5.1. Upper Mantle Low Velocities
In addition to the top of the low-velocity zone (LVZ) that we interpreted as the LAB, the base of the upper mantle LVZ can also be estimated from the tomographic images, although with larger uncertainties due to loss of vertical resolution at greater depths [Eaton et al., 2009]. From the Vs cross sections (33.5°–40.5°N) in Figure 10, we observe that the LVZ shape changes significantly beneath different tectonic provinces. The LVZs beneath both the northern and southern BRP are very shallow (top at ∼55–70 km) and thin (∼90–120 km thick), and reach extremely low values (Vs < 4.15 km/s) at ∼80–100 km depth under the transition region at the CP edge. The RGR/JL system has a shallower LAB (∼50 km), a thinner LVZ (∼70–90 km thick), and the minimum Vs (<4.0 km/s) at shallower depths of ∼60–70 km. The southernmost SRM has a low-velocity region at a similar depth as the RGR/JL system, but the absolute value of the lowest velocity increases northward by ∼2–5%. There is no obvious well-defined low-velocity zone beneath the northern part of the plateau interior, although the LAB depth can still be roughly estimated from the small negative gradient in the Vs profiles. The penetration distances of the low-velocity zones (SBR: ∼100–150 km; NBR: ∼50–100 km), which extend across the CP tectonic boundary into the lithospheric core, correlate well with the eroded CP lithosphere inferred from the LAB topography obtained in this study (Figure 9). Assuming that the magmatic encroachment started from the edge at ∼20 Ma when Basin and Range extension initiated with a uniform rate, we obtained a lateral rate of 5–7.5 km/Ma and 2.5–5 km/Ma from the SBR and NBR sides, respectively, which agrees well with the migration rates of surface volcanism presented by Roy et al. : SBR ∼6.3 km/Ma; NBR ∼4.0 km/Ma.
Seismic velocity reduction is typically ascribed to changes in temperature [e.g., Karato, 1993; Cammarano et al., 2003], volatile composition [e.g., Karato and Jung, 1998], degree of partial melt and melt depletion [e.g., Hammond and Humphreys, 2000; Schutt and Lesher, 2006], as well as seismic anisotropy [e.g., Yang and Forsyth, 2008] and grain size [e.g., Faul and Jackson, 2005]. The extremely strong Vs contrast (∼12–14%) across ∼80–125 km in the transition regions (Figures 7d–7f) cannot be simply caused by temperature variations, which require a physically unreasonable difference of ∼600–900 K, if we used a temperature derivative δlnVs/δT of ∼1.5–2.3%/100 K [Karato, 1993; Cammarano et al., 2003] and upper mantle attenuation Qs of ∼50–100 [Faul and Jackson, 2005; Sine et al., 2008; Yang and Forsyth, 2008; Dalton et al., 2008]. The presence of a small amount of partial melt in the upper mantle LVZ can dramatically reduce the shear velocity and thus requires more reasonable temperature variation. Hammond and Humphreys  suggested that a ∼1% melt fraction in the upper mantle could cause at least a 7.9% reduction in shear velocity. If we assume ∼1% partial melt in the low-velocity ring (Figure 11), the remaining Vs reduction can be caused by a lateral temperature variation of ∼170–400 K, consistent with the 200–400 K temperature change suggested from xenolith data [Riter and Smith, 1996]. The required percentage of melt might be higher if we use the measurement by Takei , which gives ∼2–4% variations in Vs caused by 1% partial melt in the upper mantle. Compositional variations caused by hydration or melt depletion could also contribute a certain percentage to Vs reduction, but the contribution is too small to account for the observed Vs variations. Typically, no more than 0.5% change in Vs can be caused by the melt depletion in the upper mantle [Schutt and Lesher, 2006]. We interpret the upper mantle low velocities as resulting from a ∼1% partial melt fraction in the lowest-velocity regions of the BRP, RGR and the southern and western peripheries of the CP. This has been previously suggested by Schmandt and Humphreys  from body wave tomography, in which they observed low Vp, Vs, and high Vp/Vs. The partial melt could either be partially molten lithosphere whose solidus was depressed by hydration, or asthenospheric mantle. Geochemical data (e.g., 143Nd/144Nd ratios from Crow et al. ) suggest that the melt source around the plateau rim has an increasingly asthenospheric signature through time. The locations of the asthenospheric low-velocity zones containing partial melt are strongly correlated with the existence of Holocene volcanic fields, which include the Valles Caldera and Zuni Bandera fields in the Jemez lineament, the San Francisco and Uinkaret fields at the southwestern edge, and the Markagunt Plateau and Bald Knoll, Santa Clara, and Black Rock Desert fields in the northwestern margin of the plateau (Figure 11).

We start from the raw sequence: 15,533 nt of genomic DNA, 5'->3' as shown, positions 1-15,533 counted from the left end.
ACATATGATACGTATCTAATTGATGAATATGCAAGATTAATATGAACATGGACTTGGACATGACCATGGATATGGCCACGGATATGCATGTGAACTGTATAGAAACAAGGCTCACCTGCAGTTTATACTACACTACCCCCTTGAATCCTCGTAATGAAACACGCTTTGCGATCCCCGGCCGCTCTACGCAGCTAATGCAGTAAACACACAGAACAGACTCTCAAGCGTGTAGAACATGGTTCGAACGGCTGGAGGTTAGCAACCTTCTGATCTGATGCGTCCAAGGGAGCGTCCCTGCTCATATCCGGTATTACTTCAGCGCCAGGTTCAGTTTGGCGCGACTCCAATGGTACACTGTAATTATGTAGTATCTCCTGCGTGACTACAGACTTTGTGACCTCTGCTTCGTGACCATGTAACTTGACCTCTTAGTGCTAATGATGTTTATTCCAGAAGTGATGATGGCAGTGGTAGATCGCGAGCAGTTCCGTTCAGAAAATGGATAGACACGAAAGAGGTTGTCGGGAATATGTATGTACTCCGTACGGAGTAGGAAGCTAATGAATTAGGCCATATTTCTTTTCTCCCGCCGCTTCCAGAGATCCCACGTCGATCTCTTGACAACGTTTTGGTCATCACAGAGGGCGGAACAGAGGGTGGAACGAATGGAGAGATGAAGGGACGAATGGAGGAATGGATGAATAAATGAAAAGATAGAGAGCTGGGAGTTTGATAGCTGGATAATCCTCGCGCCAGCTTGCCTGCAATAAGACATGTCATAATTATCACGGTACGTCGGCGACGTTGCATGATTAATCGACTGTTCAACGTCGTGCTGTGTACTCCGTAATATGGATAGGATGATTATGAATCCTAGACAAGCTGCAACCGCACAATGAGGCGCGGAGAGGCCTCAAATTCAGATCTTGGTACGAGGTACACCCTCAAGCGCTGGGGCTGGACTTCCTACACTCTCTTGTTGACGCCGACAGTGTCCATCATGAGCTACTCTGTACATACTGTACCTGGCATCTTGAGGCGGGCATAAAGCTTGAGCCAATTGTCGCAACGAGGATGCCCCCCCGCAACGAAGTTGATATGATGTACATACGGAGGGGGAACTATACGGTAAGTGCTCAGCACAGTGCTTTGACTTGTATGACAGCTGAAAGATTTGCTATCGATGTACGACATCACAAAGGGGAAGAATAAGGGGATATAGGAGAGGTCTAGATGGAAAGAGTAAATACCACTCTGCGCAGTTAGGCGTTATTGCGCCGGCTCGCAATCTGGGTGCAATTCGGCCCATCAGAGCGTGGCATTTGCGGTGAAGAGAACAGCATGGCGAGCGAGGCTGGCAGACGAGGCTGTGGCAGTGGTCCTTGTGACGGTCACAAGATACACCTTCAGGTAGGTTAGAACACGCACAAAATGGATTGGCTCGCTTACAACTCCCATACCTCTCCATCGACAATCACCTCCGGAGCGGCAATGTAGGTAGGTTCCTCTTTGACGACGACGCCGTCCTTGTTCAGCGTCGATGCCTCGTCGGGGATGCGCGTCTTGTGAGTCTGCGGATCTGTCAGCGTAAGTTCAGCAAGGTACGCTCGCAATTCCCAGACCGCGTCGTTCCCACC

5.2. Edge Convection Around the Colorado Plateau
The 3-D scenario of edge convective erosion occurring around the CP boundary could be either an extension of 2-D edge driven thermal convection suggested by van Wijk et al. , or numerous consecutive 3-D thermochemical convective events removing the lower crust and mantle lithosphere proposed by Levander et al. , or both. In the latter case, erosion occurs by repeated localized drips, in the former by sheet-like drips. From the present-day configuration of the asthenospheric LVZs abutting the relatively high-Vs lithospheric core of the CP, we suggest that widespread small-scale convection is occurring at more than half of CP margins from the RGR to BRP to explain the present-day thinned lithosphere, localized uplift and magmatism at the edges. The shallowing trend of the LAB and base of the LVZs toward the plateau center could be related to the increasingly asthenospheric components observed toward the center of the plateau due to mantle upwelling [Sine et al., 2008; Crow et al., 2011].